Essay on Elephant Reproduction

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Reproduction of Female Elephants
Basic anatomy and physiology, artificial insemination, parturition, and social aspects of reproduction
The study and research of reproduction in elephants is increasingly critical in consideration of the quickly dwindling population numbers and estimates. The current Asian elephant population is estimated to lie between 50,000-70,000 across the world, with 15,000 of these individuals in captivity. African elephant population numbers are low as well after serious culling through hunting and poaching. These numbers make the low reproduction rates a great concern as elephants do not currently sufficiently reproduce at an adequate rate to sustain population size.12
Reproductive Anatomy and Physiology of the Female Elephant
The vagina has multiple longitudinal folds and in size measures 30x15x10 cm approximately. In elephants, the penis does not physically penetrate the vagina during deposition of semen. During pregnancy, a thick vaginal mucus is present that works as a critical mechanical and infectious barrier. Nulliparous females contain a hymen that does not actually rupture by mating. The vaginal os has by two blind pouches by it that are considered to be possible remnants of Wollfian ducts. The clitoris is large and aids in guiding the penis during copulation. The ovaries are small in comparison to the overall size of the elephant, measuring approximately 7x5x2.5 cm in adults. Leading from these, the oviducts, at about 10 cm long, are positioned near the tip of the uterine horn at the ends of the oviducts. The ovaries contain multiple follicles displaying different stages of development, even in pregnant cows, with the dominant follicle usually being between 10 to 20 mm in size.13 T...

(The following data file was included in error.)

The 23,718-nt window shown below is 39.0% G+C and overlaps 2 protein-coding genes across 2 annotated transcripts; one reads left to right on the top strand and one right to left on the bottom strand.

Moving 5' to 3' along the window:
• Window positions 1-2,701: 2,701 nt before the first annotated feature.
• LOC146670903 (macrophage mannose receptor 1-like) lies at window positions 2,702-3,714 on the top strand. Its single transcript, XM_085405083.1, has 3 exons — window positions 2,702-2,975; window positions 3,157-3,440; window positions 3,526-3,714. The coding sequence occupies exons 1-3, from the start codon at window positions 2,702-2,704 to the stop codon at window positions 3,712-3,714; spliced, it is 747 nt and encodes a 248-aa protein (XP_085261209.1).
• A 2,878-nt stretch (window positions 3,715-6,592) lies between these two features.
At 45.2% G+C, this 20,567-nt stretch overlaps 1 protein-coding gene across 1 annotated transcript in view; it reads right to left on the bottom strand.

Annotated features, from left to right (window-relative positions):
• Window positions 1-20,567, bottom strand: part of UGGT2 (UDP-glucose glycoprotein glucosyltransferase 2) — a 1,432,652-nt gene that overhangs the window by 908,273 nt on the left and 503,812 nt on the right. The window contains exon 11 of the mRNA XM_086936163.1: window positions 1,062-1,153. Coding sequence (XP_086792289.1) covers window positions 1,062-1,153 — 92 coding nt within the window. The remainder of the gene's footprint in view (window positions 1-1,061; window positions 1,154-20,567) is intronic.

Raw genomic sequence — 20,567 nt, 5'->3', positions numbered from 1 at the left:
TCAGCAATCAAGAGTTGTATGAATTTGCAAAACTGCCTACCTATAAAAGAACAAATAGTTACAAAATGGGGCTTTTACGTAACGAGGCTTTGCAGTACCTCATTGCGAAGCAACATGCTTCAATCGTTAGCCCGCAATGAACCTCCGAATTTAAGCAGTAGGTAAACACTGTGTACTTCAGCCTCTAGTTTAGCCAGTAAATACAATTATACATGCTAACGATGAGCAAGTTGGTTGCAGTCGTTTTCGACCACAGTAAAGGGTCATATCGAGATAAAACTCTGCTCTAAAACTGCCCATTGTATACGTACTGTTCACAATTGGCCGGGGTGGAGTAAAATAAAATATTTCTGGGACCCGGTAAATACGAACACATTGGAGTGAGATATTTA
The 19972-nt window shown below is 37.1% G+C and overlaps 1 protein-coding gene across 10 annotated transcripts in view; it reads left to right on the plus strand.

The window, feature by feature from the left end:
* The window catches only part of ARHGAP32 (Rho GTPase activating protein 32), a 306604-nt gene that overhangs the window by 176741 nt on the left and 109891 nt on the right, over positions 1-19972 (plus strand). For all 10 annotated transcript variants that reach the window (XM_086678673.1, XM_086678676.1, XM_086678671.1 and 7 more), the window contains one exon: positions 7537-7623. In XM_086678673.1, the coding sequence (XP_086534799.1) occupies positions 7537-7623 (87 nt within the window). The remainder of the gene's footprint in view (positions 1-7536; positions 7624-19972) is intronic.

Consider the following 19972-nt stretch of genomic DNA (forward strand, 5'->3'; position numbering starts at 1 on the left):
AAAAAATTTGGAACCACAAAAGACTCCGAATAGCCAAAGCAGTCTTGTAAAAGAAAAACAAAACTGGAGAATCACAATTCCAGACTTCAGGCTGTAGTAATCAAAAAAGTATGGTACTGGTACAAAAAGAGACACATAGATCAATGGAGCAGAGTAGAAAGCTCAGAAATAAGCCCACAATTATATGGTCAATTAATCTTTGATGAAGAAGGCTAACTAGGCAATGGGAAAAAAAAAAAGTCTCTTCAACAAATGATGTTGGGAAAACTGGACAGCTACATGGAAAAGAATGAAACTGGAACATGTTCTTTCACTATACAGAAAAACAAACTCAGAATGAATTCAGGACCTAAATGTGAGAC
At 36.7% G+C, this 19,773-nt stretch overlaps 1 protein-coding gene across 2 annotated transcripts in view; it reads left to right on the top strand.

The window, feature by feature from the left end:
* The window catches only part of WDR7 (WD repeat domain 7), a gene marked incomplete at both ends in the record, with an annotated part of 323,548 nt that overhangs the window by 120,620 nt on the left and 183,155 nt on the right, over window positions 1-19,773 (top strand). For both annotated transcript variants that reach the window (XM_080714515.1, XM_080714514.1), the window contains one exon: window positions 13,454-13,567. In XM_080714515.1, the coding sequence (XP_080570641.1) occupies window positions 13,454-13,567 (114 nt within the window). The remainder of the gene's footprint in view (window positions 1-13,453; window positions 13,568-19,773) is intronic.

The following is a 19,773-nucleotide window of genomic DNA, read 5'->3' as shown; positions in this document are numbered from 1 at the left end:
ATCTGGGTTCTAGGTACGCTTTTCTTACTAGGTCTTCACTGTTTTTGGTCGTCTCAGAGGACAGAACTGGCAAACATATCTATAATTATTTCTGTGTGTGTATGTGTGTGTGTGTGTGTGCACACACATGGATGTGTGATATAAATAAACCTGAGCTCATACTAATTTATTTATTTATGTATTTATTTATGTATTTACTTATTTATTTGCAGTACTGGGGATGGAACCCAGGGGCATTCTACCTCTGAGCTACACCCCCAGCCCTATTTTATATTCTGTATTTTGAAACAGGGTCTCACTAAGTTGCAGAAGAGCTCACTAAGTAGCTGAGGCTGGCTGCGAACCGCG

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... 29 Oct. 2013.
11. Rasmussen, L.E.L., and B.A. Schulte. "Chemical Signals in the Reproduction of Asian (Elephas Maximus) and African (Loxodonta Africana) Elephants." Animal Reproduction Science 53.1-4 (1998): 19-34. Web. 29 Oct. 2013.
12. Saragusty, Joseph, Thomas Hildebradnt, Britta Behr, Andreas Knieriem, Jurgen Kruse, and Robert Hermes. "Successful Cryopreservation of Asian Elephant (Elephas Maximus) Spermatozoa." Animal Reproduction Science 115.1-4 (2009): 255-266. Web. 15 Oct. 2013.
13. Sukumar, R. The Living Elephants : Evolutionary Ecology, Behavior, And Conservation. New York: Oxford University Press, 2003. eBook Collection (EBSCOhost). Web. 24 Nov. 2013.
14. Schmitt, Dennis. "Reproductive System." Biology, Medicine, and Surgery of Elephants. Ed. Murray E Fowler and Susan K Mikota. Blackwell Publishing, 2006. 347-354. Wiley Online Library. Web. 4 Oct. 2013.

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